Sunday, February 16, 2020

.מ"ד Brothers and Sisters

עִיר אַחַת הָיְתָה בְּאֶרֶץ יִשְׂרָאֵל וְגוּפְנִית שְׁמָהּ, שֶׁהָיוּ בָּהּ שְׁמֹנִים זוּגוֹת אַחִים כֹּהֲנִים נְשׂוּאִים לִשְׁמֹנִים זוּגוֹת אֲחָיוֹת כֹּהֲנוֹת. וּבְדַקוּ רַבָּנַן מִסּוּרָא וְעַד נְהַרְדָּעָא וְלָא אַשְׁכַּחוּ בַּר מִבְּנָתֵיהּ דְּרַב חִסְדָּא, דַּהֲווֹ נְסִיבָן לְרָמִי בַּר חָמָא וּלְמָר עוּקְבָא בַּר חָמָא. וְאַף עַל גַּב דְּאִינְהִי הֲווֹ כָּהֲנָתָא, אִינְהוּ לָא הֲווֹ כָּהֲנֵי.
This is certainly interesting. But the גמרא is in the midst of discussing some pretty impressive areas of ארץ ישראל and the various forms of abundant sustenance they provide. What is this part doing here? How is this a praise of ארץ ישראל?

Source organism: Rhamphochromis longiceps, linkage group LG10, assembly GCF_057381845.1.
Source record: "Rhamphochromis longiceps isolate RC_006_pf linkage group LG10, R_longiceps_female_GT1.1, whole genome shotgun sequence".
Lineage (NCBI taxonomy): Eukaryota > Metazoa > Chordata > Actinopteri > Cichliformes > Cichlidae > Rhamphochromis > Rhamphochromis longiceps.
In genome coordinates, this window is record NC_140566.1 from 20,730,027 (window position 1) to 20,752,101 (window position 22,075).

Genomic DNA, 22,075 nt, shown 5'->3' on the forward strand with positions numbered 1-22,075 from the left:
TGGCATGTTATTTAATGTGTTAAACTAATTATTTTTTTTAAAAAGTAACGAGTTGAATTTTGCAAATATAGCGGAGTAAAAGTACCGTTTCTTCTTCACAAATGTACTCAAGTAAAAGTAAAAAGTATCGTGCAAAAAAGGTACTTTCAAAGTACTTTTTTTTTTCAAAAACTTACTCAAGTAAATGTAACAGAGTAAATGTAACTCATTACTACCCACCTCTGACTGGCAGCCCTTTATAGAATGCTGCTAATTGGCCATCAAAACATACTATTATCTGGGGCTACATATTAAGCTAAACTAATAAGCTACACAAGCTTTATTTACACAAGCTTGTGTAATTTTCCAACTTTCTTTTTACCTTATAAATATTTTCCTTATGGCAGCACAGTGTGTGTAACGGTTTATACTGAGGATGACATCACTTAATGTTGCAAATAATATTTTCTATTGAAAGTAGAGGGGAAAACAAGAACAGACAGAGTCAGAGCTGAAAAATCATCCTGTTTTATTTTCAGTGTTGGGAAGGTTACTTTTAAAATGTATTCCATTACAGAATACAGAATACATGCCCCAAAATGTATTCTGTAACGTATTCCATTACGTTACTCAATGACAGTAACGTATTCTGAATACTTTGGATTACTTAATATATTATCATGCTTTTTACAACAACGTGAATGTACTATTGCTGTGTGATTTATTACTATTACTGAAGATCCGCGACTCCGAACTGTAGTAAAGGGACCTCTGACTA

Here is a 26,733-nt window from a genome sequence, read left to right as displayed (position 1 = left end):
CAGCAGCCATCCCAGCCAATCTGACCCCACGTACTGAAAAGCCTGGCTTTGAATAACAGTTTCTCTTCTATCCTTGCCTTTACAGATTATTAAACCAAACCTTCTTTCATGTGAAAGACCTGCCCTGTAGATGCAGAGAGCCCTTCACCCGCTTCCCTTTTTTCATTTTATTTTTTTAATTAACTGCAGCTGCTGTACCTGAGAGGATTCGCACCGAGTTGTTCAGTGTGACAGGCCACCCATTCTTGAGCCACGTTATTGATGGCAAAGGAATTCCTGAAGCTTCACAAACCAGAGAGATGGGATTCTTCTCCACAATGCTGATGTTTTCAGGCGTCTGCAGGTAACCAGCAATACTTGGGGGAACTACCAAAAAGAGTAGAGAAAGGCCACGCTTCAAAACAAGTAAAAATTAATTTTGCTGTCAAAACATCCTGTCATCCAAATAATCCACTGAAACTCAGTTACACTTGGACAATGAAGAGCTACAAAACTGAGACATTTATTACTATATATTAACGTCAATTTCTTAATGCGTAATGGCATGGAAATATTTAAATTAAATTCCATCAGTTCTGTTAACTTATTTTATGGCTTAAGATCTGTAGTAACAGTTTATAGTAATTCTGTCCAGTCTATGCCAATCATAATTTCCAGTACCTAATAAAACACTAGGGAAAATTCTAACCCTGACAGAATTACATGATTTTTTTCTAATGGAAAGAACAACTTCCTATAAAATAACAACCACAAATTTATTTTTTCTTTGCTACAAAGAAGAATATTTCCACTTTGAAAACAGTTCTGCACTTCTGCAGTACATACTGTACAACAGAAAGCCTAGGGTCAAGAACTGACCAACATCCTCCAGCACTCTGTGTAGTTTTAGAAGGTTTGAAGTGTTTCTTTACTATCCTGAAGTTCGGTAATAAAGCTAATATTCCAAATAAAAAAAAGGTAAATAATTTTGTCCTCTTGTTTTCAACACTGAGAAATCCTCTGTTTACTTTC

It can be suggested that when a couple marry, it is perfectly natural for them to be some degree of strife - hopefully minimal - between the two families. That two families come together and maintain such a positive relationship with each other that they are inclined to do it all over again is something special indeed. While this might not speak to a quality of the land of ארץ ישראל, it certainly speaks to the quality of its inhabitants and their ability to get along.

Now for the ironic twist: while I was learning this גמרא this morning, just two rows ahead of me was someone - a כהן no less - who he and his brother are married to sisters (cousins of mine, in fact.)

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